In his second book The Madea Factory, Ezekiel J. Walker presents a call to action to filmmaker Tyler Perry, holding him accountable for his degrading and stereotypical representations of black people in his Madea films. While humor can be used to comment on society and culture, Walker believes that Perry’s portrayals are received by many audiences as accurate depictions rather than playful satire. Walker makes no request but that Perry acknowledge his position of power and use his cinematic platform for what Walker describes as “edutainment,” a balance of entertainment and education for his audiences. As a movie lover, Walker’s supporting evidence includes fascinating discussions of many films, stars, and historical trends in cinema that have helped to create the current images of African Americans in Hollywood. After Walker traces the history of racism throughout the cinematic ages, it becomes apparent that Perry’s Madea films are not only stereotypical and lackluster, but they are also reminiscent of minstrel era caricatures. Walker explains why Perry should immediately halt the production of anymore Madea films and that the audience cease their support of them as well.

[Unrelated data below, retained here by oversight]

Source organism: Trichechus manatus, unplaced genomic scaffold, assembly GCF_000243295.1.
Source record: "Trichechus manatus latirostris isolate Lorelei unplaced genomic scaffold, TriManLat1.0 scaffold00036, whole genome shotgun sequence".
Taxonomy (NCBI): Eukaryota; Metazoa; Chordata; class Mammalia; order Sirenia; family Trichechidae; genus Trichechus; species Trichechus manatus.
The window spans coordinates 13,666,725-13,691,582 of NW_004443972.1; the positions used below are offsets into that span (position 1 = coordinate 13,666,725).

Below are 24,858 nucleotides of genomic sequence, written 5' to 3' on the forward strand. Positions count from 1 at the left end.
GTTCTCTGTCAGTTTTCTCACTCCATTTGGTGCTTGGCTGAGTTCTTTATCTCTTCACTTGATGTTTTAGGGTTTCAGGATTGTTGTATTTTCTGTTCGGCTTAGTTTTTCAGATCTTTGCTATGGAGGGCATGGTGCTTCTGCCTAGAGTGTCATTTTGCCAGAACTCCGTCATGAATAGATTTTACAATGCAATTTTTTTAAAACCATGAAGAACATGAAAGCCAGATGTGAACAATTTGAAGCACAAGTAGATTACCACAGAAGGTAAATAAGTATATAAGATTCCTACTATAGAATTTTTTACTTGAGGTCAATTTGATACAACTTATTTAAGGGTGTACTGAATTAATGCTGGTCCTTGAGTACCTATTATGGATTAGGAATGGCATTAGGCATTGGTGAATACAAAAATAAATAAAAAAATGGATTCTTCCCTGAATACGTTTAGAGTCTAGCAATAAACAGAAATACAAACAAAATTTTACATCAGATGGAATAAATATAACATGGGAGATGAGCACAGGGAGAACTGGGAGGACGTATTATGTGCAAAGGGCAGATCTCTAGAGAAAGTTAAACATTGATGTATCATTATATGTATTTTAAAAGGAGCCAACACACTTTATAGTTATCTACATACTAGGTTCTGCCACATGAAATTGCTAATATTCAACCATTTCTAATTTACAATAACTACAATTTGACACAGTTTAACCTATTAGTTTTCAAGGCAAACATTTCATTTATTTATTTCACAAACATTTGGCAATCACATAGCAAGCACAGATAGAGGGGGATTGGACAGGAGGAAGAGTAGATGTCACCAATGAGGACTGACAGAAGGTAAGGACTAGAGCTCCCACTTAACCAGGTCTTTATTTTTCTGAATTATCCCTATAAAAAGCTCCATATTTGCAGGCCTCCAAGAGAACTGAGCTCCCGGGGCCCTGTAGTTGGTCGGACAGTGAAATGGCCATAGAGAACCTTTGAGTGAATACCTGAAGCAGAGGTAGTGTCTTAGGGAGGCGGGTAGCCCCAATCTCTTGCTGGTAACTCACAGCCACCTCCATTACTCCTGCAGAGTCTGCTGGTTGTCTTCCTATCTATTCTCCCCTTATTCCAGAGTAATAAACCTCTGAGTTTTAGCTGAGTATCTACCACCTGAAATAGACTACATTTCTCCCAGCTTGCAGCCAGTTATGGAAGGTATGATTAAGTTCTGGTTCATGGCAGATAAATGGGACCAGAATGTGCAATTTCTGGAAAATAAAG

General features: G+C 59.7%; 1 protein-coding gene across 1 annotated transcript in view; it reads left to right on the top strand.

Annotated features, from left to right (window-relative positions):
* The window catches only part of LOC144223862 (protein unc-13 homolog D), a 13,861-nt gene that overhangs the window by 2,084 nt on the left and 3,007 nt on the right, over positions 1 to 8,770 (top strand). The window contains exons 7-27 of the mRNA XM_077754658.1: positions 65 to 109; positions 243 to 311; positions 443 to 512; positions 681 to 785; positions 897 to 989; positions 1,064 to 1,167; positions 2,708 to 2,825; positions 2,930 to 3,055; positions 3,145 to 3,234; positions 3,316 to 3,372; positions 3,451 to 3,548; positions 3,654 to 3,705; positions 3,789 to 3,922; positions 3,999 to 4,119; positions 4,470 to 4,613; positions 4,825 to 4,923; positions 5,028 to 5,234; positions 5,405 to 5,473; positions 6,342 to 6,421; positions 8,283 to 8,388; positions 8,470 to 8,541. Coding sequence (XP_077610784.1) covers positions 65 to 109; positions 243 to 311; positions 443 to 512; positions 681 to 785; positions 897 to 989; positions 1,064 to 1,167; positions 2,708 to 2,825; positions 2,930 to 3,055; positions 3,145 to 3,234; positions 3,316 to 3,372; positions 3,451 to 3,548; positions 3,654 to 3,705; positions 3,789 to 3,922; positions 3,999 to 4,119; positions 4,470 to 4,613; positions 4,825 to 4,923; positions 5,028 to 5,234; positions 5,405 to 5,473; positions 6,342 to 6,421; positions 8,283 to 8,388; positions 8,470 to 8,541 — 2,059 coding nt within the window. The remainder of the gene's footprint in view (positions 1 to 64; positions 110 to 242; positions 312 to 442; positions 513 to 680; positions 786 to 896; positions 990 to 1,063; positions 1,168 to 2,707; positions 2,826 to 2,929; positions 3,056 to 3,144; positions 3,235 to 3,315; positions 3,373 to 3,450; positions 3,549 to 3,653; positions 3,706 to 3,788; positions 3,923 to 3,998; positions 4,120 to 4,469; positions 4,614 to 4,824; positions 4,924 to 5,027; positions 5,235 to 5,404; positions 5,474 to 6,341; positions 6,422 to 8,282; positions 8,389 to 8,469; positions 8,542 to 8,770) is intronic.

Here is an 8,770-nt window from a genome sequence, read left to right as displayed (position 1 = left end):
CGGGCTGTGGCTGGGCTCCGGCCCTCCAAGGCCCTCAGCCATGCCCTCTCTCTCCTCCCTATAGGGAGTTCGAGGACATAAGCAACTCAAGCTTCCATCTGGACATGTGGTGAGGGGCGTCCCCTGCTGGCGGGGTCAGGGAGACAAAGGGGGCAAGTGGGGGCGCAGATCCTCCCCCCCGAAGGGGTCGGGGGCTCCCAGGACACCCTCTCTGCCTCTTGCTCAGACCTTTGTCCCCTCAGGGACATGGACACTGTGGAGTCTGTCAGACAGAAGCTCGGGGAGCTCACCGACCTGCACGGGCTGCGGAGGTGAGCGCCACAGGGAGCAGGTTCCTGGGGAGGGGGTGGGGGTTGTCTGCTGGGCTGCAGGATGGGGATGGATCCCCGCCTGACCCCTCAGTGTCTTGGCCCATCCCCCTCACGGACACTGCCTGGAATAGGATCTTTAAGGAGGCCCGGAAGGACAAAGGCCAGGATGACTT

The Madea Factory
2014 • PB ISBN: 978-0-616-00077-9 • LCCN: 2014907621
SOCIAL SCIENCE / Ethnic Studies / African American Studies / Popular Culture
Book Size: 6 x 9 • Page Count: 224 • Book Price: PB $15.00 U.S.